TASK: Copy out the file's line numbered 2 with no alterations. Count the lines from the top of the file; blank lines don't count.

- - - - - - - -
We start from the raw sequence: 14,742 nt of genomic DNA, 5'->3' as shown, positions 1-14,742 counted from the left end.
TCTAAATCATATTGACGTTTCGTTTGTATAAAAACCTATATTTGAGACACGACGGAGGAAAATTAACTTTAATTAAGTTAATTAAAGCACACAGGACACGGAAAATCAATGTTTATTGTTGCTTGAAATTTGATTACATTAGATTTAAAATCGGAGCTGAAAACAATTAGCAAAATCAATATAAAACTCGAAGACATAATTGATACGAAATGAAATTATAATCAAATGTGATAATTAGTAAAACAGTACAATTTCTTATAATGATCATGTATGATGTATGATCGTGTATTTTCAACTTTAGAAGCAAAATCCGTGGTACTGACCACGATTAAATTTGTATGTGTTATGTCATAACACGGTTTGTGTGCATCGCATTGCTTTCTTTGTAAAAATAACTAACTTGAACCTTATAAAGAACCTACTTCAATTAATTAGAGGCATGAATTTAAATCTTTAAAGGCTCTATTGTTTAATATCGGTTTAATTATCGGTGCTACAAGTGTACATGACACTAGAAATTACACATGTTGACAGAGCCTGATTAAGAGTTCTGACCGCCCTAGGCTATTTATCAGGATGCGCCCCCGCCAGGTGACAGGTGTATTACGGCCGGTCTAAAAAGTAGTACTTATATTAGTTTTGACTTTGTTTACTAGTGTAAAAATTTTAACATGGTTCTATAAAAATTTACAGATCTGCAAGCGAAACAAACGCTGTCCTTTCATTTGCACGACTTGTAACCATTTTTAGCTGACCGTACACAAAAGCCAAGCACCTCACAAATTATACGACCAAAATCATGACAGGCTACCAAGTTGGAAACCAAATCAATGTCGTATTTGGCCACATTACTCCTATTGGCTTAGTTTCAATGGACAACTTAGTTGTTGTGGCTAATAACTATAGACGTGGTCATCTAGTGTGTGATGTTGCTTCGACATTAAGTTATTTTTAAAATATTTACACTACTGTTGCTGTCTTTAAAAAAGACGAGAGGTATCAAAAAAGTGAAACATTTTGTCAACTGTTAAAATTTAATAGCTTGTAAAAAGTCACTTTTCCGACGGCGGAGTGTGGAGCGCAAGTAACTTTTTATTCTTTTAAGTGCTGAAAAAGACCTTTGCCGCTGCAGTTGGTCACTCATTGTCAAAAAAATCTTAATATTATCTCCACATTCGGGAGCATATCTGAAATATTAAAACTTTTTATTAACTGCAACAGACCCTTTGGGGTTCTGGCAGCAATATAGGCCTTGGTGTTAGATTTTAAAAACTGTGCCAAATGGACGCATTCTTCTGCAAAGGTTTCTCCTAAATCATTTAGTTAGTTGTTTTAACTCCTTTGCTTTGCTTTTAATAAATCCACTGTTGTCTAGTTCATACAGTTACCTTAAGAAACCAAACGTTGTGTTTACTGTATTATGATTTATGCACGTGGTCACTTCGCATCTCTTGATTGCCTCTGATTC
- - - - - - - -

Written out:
TCTAAATCATATTGACGTTTCGTTTGTATAAAAACCTATATTTGAGACACGACGGAGGAAAATTAACTTTAATTAAGTTAATTAAAGCACACAGGACACGGAAAATCAATGTTTATTGTTGCTTGAAATTTGATTACATTAGATTTAAAATCGGAGCTGAAAACAATTAGCAAAATCAATATAAAACTCGAAGACATAATTGATACGAAATGAAATTATAATCAAATGTGATAATTAGTAAAACAGTACAATTTCTTATAATGATCATGTATGATGTATGATCGTGTATTTTCAACTTTAGAAGCAAAATCCGTGGTACTGACCACGATTAAATTTGTATGTGTTATGTCATAACACGGTTTGTGTGCATCGCATTGCTTTCTTTGTAAAAATAACTAACTTGAACCTTATAAAGAACCTACTTCAATTAATTAGAGGCATGAATTTAAATCTTTAAAGGCTCTATTGTTTAATATCGGTTTAATTATCGGTGCTACAAGTGTACATGACACTAGAAATTACACATGTTGACAGAGCCTGATTAAGAGTTCTGACCGCCCTAGGCTATTTATCAGGATGCGCCCCCGCCAGGTGACAGGTGTATTACGGCCGGTCTAAAAAGTAGTACTTATATTAGTTTTGACTTTGTTTACTAGTGTAAAAATTTTAACATGGTTCTATAAAAATTTACAGATCTGCAAGCGAAACAAACGCTGTCCTTTCATTTGCACGACTTGTAACCATTTTTAGCTGACCGTACACAAAAGCCAAGCACCTCACAAATTATACGACCAAAATCATGACAGGCTACCAAGTTGGAAACCAAATCAATGTCGTATTTGGCCACATTACTCCTATTGGCTTAGTTTCAATGGACAACTTAGTTGTTGTGGCTAATAACTATAGACGTGGTCATCTAGTGTGTGATGTTGCTTCGACATTAAGTTATTTTTAAAATATTTACACTACTGTTGCTGTCTTTAAAAAAGACGAGAGGTATCAAAAAAGTGAAACATTTTGTCAACTGTTAAAATTTAATAGCTTGTAAAAAGTCACTTTTCCGACGGCGGAGTGTGGAGCGCAAGTAACTTTTTATTCTTTTAAGTGCTGAAAAAGACCTTTGCCGCTGCAGTTGGTCACTCATTGTCAAAAAAATCTTAATATTATCTCCACATTCGGGAGCATATCTGAAATATTAAAACTTTTTATTAACTGCAACAGACCCTTTGGGGTTCTGGCAGCAATATAGGCCTTGGTGTTAGATTTTAAAAACTGTGCCAAATGGACGCATTCTTCTGCAAAGGTTTCTCCTAAATCATTTAGTTAGTTGTTTTAACTCCTTTGCTTTGCTTTTAATAAATCCACTGTTGTCTAGTTCATACAGTTACCTTAAGAAACCAAACGTTGTGTTTACTGTATTATGATTTATGCACGTGGTCACTTCGCATCTCTTGATTGCCTCTGATTC